London Met student jailed for stabbing rap star Professor Green
A LONDON Metropolitan University student who stabbed a rap star in the neck with a broken bottle was jailed for eight years today.
Anthony Jones, 26, who was studying for a masters in business at the Holloway-based university, savagely attacked chart-topper Professor Green in the trendy Cargo nightclub in Shoreditch.
Professor Green fled the venue drenched in blood and clutching a 15cm wound next on his neck - where he has a distinctive tattoo of the word “lucky”.
The singer, also 26, whose hit single “I Need You Tonight” reached number three in April last year, feared he was dying and phoned both his mother and grandmother to say “goodbye”.
Jones, of Ashdale House, on the Woodberry Down Estate, Finsbury Park, who has previous convictions for carrying knives, targeted the star - real name Stephen Manderson - after accusing him of “jostling” a friend.
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Last October, a jury at Snaresbrook Crown Court convicted Jones of wounding with intent to do grievous bodily harm - which carries the maximum of life imprisonment.
Judge John Lafferty told the thug: “There was an altercation in the Cargo nightclub involving Stephen Manderson, your friend and yourself.
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“I accept the complainant’s version of events.
“After what appears to have been an accidental bumping into your friend, you intervened and you sought to extract an apology from the complainant, who refused to apologise.
“That incident ended - it clearly rankled with you because what you then did was you equipped yourself with a bottle that was broken.
“You went looking for the victim.
“Without warning or any provocation at that stage you struck the left side of the complainant’s face and neck and inflicted a very serious injury.
“This was a premeditated attack. The initial incident, whatever the rights and wrongs of that, was over.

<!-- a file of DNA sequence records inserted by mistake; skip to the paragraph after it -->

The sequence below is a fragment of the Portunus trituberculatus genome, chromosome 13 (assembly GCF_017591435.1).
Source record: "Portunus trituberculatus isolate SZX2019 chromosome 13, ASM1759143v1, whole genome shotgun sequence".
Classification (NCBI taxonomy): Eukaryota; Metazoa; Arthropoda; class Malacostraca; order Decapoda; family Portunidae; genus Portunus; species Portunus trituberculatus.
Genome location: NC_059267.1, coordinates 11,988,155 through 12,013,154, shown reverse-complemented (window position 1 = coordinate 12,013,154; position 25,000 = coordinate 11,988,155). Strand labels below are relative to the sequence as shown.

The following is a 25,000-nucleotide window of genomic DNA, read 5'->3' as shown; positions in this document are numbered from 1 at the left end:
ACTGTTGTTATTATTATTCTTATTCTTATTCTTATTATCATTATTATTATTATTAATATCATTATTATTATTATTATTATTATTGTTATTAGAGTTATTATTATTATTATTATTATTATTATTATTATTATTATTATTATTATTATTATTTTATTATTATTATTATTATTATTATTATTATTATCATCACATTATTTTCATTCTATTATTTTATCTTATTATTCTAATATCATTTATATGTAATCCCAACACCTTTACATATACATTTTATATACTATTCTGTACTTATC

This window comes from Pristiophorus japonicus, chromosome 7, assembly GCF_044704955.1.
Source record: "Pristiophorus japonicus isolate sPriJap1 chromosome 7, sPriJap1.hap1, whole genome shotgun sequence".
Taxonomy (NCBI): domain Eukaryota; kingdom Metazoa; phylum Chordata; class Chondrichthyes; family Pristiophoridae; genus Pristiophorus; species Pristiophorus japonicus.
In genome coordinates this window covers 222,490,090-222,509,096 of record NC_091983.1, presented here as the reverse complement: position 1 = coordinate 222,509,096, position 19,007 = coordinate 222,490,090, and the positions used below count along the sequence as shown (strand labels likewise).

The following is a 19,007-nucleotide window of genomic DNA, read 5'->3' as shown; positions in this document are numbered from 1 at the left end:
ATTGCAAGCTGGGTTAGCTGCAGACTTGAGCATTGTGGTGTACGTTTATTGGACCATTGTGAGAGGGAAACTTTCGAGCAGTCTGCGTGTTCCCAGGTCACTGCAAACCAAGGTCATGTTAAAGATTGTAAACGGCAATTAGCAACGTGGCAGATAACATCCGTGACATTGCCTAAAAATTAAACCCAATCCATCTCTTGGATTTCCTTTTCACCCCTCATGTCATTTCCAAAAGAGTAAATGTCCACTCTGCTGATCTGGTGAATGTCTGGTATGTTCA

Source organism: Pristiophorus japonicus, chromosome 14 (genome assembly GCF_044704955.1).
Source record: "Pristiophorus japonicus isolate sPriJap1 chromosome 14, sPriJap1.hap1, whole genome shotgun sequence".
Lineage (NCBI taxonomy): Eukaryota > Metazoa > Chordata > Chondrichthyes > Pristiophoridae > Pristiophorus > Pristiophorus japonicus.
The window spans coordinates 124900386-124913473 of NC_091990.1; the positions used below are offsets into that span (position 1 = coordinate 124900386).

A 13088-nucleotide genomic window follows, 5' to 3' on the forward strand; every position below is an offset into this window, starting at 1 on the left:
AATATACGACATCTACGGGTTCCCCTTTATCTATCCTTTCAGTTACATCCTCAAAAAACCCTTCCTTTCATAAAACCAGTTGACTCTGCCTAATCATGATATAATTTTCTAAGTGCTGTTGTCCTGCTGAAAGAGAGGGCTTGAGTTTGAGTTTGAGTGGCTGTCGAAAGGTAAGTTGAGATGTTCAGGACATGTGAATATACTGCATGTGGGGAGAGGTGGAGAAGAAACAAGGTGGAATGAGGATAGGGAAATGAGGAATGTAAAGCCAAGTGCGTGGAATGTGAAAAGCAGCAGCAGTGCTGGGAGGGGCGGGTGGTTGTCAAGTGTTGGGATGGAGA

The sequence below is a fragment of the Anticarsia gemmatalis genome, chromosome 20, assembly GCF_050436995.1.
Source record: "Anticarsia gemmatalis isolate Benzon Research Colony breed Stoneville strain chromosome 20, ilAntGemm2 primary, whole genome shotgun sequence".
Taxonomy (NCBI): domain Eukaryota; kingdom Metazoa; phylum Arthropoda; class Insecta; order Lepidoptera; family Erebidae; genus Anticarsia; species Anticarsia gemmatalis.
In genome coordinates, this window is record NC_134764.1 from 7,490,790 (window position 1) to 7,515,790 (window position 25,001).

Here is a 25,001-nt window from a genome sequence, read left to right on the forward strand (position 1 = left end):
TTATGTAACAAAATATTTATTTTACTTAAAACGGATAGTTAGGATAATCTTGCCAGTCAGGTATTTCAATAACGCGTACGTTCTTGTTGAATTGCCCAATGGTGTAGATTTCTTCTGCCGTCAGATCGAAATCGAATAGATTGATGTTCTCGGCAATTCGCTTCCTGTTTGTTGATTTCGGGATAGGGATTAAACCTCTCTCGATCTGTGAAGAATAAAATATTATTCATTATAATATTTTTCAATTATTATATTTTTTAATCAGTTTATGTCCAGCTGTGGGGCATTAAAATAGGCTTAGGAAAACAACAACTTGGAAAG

You had no need to go looking for the complainant. You went looking for him in order to exact revenge to what you perceived to be a slight in his behaviour for failing to apologise to your friend.”
Jones had denied bottling Professor Green and said his victim was the aggressor, claiming he said: “Do you know who I am?”.
But Melanie Simpson, for Jones, said he now accepted he was guilty of the stabbing.
“Following the jurors’ verdict, I went down to see Mr Jones in the cells, and Mr Jones explained to me that he did cause the injury to Mr Manderson,” said the barrister.
“Mr Jones says that he told the probation officer that he was a coward and he found it hard to admit what he had done.”
She said the graduate, who also worked for A1 Marketing in Old Street, had also learned that his grandmother was suffering from cancer.
“At the time this offence took place, his grandmother had been diagnosed with cancer,” said Miss Simpson.
“She was very ill and Mr Jones had taken this very badly.
“He was drinking, smoking cannabis and suffering from depression.”
Miss Simpson said Jones’ grandmother had died on Boxing Day while he had been on remand awaiting sentence.
Jones was convicted of wounding with intent to do grievous bodily harm.